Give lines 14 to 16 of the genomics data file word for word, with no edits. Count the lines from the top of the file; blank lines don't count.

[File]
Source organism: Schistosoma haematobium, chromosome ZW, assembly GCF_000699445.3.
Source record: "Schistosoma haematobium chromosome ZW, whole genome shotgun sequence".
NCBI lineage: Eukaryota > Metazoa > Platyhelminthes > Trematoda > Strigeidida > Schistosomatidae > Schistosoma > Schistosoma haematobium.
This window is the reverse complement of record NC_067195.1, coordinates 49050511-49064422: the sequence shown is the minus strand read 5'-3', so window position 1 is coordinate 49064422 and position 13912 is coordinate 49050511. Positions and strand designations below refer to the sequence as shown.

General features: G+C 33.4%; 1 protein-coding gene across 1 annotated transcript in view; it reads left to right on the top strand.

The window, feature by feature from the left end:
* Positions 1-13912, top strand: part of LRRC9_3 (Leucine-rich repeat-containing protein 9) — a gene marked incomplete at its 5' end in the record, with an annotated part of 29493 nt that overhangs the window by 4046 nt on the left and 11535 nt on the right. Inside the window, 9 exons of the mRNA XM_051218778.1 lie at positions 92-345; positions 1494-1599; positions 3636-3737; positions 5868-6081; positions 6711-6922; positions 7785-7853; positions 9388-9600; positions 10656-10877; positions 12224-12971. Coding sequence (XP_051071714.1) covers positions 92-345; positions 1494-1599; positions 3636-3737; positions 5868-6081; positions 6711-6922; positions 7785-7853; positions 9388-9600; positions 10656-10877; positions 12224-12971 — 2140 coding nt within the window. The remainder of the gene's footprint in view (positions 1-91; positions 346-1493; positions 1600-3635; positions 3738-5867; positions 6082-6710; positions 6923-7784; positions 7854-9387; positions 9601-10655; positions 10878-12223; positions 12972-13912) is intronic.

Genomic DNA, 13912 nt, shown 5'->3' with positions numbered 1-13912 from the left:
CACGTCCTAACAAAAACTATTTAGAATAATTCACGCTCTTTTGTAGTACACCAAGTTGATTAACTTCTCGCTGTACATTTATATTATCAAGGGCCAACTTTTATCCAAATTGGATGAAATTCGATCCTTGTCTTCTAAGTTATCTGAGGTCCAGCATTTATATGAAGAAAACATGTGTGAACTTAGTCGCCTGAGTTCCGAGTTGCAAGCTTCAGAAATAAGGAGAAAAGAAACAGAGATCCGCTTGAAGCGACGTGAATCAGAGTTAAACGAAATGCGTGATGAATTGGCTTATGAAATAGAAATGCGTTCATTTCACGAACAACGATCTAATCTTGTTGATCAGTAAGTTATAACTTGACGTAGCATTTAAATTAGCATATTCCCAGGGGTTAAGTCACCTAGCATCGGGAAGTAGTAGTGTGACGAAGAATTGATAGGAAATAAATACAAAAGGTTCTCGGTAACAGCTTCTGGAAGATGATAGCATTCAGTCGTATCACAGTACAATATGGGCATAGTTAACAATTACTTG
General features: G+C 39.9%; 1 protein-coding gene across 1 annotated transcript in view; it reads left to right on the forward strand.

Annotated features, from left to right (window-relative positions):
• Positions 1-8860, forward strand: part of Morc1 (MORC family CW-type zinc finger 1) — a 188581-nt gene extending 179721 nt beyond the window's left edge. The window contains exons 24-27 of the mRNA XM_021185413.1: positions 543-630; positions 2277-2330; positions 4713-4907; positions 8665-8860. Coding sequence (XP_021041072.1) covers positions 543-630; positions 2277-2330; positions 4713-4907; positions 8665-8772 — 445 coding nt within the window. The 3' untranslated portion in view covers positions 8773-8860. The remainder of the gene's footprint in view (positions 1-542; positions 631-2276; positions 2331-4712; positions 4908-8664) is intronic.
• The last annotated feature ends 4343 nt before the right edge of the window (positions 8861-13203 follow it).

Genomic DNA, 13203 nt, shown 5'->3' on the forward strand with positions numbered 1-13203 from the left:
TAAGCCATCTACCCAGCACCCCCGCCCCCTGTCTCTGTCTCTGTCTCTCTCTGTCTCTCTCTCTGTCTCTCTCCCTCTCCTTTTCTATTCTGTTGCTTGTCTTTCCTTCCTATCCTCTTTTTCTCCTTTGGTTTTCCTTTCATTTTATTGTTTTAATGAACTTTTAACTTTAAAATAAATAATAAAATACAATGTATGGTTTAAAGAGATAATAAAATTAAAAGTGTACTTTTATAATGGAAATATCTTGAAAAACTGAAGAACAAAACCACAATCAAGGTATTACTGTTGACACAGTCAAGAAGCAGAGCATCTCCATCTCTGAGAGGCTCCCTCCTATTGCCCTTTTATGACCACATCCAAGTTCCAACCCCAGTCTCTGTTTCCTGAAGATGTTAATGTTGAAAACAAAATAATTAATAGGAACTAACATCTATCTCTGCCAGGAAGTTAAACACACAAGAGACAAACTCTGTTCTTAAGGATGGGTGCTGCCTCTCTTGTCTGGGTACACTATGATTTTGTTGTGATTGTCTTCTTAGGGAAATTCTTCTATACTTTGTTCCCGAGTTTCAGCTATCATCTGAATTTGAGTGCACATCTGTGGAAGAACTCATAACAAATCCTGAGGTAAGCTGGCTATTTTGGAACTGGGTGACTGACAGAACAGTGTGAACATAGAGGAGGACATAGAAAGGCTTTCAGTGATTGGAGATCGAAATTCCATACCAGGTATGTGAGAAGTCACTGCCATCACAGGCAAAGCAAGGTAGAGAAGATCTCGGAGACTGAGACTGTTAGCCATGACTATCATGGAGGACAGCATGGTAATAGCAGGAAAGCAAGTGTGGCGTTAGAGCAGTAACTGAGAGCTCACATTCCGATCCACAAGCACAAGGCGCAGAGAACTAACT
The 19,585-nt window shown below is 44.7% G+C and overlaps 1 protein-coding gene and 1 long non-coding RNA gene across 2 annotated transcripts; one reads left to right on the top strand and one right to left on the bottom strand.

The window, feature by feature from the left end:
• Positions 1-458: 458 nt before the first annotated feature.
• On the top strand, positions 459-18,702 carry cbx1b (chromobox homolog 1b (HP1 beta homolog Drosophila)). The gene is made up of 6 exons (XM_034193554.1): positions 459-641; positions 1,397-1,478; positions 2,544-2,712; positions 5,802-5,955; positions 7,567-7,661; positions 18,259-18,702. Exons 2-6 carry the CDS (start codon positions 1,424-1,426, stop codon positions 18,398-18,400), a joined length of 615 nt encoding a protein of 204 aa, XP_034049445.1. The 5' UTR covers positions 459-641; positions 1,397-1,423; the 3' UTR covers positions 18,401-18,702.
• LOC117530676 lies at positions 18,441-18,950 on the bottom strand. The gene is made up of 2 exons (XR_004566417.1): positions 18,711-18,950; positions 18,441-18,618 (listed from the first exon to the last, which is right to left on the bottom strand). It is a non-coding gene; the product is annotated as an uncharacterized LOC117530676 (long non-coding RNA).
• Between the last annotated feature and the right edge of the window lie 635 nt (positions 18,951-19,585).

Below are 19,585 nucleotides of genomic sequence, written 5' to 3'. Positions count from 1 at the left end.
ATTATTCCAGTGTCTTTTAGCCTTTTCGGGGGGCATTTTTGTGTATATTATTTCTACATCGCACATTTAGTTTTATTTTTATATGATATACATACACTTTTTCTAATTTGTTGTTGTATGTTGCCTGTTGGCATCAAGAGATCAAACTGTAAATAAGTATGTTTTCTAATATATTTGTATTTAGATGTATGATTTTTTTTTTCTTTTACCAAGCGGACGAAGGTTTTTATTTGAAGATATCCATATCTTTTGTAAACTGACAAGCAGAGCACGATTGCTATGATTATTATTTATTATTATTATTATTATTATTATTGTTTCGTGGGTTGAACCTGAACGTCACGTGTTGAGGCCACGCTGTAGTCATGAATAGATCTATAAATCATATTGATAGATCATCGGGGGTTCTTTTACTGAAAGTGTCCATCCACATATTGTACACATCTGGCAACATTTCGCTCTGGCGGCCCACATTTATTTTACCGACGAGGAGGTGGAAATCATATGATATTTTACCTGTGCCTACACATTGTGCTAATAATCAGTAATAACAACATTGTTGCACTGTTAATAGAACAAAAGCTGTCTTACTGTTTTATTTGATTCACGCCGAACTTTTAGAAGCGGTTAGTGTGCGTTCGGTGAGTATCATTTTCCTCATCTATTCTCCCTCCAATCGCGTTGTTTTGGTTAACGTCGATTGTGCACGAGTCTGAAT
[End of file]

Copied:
Genomic DNA, 13203 nt, shown 5'->3' on the forward strand with positions numbered 1-13203 from the left:
TAAGCCATCTACCCAGCACCCCCGCCCCCTGTCTCTGTCTCTGTCTCTCTCTGTCTCTCTCTCTGTCTCTCTCCCTCTCCTTTTCTATTCTGTTGCTTGTCTTTCCTTCCTATCCTCTTTTTCTCCTTTGGTTTTCCTTTCATTTTATTGTTTTAATGAACTTTTAACTTTAAAATAAATAATAAAATACAATGTATGGTTTAAAGAGATAATAAAATTAAAAGTGTACTTTTATAATGGAAATATCTTGAAAAACTGAAGAACAAAACCACAATCAAGGTATTACTGTTGACACAGTCAAGAAGCAGAGCATCTCCATCTCTGAGAGGCTCCCTCCTATTGCCCTTTTATGACCACATCCAAGTTCCAACCCCAGTCTCTGTTTCCTGAAGATGTTAATGTTGAAAACAAAATAATTAATAGGAACTAACATCTATCTCTGCCAGGAAGTTAAACACACAAGAGACAAACTCTGTTCTTAAGGATGGGTGCTGCCTCTCTTGTCTGGGTACACTATGATTTTGTTGTGATTGTCTTCTTAGGGAAATTCTTCTATACTTTGTTCCCGAGTTTCAGCTATCATCTGAATTTGAGTGCACATCTGTGGAAGAACTCATAACAAATCCTGAGGTAAGCTGGCTATTTTGGAACTGGGTGACTGACAGAACAGTGTGAACATAGAGGAGGACATAGAAAGGCTTTCAGTGATTGGAGATCGAAATTCCATACCAGGTATGTGAGAAGTCACTGCCATCACAGGCAAAGCAAGGTAGAGAAGATCTCGGAGACTGAGACTGTTAGCCATGACTATCATGGAGGACAGCATGGTAATAGCAGGAAAGCAAGTGTGGCGTTAGAGCAGTAACTGAGAGCTCACATTCCGATCCACAAGCACAAGGCGCAGAGAACTAACT
The 19,585-nt window shown below is 44.7% G+C and overlaps 1 protein-coding gene and 1 long non-coding RNA gene across 2 annotated transcripts; one reads left to right on the top strand and one right to left on the bottom strand.